Before we moved to New York City, the PTA president of our future elementary school helped me find a summer camp that was patronized by school families, and the citizen’s association in Syracuse turned me on to a cheap day camp that was held at the same elementary school that my daughters would be attending.
Don’t Forget Tuition Discounts
The exception to the “public is cheap” rule are private organizations that offer tuition discounts, scholarships, or sliding scales for people with lower incomes. Enrico and I qualified for a tuition reduction when we were in our first years of his medical training, which was a great help when we found ourselves far from family and in need of help with the kids.
Also keep in mind that some programs will be significantly less costly if the organization is allowed to transmit its message. For example, vacation Bible camp is one of the cheapest summer programs you can find.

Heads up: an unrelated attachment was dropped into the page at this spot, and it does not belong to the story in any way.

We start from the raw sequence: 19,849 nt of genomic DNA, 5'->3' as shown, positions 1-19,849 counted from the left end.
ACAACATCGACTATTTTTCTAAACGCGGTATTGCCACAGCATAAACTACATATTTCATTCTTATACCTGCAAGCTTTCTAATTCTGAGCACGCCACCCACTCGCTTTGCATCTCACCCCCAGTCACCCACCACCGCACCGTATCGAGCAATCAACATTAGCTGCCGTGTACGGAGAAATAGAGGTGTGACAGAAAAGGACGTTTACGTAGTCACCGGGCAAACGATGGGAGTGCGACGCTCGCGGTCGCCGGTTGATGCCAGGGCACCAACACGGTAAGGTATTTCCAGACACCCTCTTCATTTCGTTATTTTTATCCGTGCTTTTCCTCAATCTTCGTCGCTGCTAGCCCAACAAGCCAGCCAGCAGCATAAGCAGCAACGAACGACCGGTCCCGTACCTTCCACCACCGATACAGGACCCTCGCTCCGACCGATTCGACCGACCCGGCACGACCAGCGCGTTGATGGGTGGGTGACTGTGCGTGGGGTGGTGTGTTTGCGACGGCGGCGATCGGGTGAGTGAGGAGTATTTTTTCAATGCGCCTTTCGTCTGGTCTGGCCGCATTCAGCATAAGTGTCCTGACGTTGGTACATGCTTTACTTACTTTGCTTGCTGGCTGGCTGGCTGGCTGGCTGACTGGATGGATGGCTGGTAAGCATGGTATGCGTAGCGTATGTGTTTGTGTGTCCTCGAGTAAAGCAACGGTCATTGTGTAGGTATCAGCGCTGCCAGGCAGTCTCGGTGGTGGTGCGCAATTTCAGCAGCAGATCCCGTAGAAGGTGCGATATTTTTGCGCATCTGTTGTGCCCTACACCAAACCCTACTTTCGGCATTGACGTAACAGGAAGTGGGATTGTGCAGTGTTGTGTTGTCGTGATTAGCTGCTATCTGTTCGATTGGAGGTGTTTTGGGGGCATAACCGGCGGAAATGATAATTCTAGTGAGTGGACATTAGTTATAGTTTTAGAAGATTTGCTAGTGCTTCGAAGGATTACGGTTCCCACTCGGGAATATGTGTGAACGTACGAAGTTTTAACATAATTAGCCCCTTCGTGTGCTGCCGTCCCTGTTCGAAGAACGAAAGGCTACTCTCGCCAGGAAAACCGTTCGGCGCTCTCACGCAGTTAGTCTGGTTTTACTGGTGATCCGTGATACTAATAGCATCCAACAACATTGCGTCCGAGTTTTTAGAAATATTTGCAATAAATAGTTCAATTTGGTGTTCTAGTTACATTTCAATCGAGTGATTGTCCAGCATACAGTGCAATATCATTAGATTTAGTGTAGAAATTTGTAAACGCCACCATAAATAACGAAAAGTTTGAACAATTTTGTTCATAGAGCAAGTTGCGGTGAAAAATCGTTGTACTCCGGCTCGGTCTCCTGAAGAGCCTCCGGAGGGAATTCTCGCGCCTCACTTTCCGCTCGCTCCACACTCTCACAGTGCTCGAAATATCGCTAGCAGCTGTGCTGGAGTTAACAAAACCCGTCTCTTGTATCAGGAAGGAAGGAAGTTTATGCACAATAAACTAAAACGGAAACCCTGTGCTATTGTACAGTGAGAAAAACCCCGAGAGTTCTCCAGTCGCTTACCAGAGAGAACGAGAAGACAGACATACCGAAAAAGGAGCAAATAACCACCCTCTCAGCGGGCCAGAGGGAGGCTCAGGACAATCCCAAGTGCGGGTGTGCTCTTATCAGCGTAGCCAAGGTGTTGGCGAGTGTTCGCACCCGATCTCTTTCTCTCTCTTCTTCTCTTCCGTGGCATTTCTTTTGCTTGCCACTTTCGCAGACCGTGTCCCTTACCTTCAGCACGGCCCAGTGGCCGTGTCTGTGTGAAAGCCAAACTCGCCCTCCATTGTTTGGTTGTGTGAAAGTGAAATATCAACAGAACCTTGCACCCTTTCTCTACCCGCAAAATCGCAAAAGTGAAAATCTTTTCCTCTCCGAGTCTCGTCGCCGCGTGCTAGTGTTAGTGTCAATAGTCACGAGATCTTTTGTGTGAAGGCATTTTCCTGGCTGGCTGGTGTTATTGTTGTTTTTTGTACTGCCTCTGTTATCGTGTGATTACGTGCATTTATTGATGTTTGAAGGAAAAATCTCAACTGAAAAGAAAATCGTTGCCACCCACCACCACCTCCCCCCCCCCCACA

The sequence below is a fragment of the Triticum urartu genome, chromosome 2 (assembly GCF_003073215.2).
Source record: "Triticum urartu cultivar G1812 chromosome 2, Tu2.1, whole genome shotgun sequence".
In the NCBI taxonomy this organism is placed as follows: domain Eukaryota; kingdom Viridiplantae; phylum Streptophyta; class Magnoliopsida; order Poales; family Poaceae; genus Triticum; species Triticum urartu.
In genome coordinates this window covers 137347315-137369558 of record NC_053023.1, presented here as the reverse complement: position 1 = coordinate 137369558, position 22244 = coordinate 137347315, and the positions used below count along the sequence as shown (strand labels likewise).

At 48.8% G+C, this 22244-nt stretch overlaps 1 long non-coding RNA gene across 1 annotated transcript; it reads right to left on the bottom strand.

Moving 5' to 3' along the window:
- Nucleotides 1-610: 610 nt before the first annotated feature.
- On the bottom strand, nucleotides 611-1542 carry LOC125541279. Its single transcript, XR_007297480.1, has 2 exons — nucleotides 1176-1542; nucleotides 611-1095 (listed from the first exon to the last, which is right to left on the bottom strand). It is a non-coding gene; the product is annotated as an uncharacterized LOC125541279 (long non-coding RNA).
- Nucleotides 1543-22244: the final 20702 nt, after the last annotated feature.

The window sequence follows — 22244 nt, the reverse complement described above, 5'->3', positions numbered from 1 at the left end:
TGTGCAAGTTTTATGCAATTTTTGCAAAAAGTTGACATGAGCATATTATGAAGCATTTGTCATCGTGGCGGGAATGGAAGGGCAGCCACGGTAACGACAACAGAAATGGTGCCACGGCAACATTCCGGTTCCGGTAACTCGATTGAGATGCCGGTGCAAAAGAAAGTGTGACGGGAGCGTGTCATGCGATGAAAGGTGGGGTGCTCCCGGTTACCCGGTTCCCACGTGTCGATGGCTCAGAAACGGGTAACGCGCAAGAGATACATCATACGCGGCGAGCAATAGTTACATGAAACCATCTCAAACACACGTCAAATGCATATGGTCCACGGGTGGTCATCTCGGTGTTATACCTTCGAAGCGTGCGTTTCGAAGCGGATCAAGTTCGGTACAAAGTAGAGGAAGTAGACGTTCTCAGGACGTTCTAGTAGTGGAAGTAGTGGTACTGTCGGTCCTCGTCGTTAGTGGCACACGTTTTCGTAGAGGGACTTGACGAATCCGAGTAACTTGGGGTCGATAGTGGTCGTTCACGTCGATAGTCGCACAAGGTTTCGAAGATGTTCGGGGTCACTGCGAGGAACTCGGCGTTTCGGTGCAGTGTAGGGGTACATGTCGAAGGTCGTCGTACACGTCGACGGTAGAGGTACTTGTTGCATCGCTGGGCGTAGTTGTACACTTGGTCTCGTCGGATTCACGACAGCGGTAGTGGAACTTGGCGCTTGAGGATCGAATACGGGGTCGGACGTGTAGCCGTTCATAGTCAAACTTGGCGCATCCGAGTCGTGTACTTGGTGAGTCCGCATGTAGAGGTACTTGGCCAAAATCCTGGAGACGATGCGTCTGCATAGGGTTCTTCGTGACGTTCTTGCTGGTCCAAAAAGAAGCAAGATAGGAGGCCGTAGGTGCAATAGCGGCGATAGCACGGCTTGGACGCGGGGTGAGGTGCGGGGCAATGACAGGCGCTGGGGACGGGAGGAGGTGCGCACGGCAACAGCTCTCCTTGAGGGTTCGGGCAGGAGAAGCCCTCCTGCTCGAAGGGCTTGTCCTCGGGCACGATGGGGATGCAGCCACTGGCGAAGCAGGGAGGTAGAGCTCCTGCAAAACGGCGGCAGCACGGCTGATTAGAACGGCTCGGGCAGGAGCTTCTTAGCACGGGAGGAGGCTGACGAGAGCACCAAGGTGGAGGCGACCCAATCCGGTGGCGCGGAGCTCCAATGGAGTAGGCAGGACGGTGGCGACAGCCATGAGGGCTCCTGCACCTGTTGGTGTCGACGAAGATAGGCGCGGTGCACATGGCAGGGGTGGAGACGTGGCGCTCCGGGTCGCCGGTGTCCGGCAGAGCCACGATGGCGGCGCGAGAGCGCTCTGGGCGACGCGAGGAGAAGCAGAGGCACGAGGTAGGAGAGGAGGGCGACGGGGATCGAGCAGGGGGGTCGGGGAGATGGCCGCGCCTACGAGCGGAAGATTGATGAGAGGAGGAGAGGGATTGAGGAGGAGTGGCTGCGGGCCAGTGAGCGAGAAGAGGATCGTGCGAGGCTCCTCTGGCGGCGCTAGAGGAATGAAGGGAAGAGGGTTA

While not all nursery schools are associated with the temples and churches that house them, some are easier on the wallet because they are subsidized by the religious instititon and are used as a way to grow the congregation.
Timing and Organization are Everything
Once you’ve figured out which programs you want to go for, it’s time to organize and strategize.
Print out all the applications, bookmark the websites, and read over the instructions three or four times until you understand all the steps. Mark registration dates and details on your calendar, write sticky notes on the fridge the day before, and set your alarms.
Ask how hard it is to get in, and what you can do to increase your chances. Some registration work can be done ahead of time, like pre-registering contact information, signing up for an online account, and practicing (if possible) going through the steps.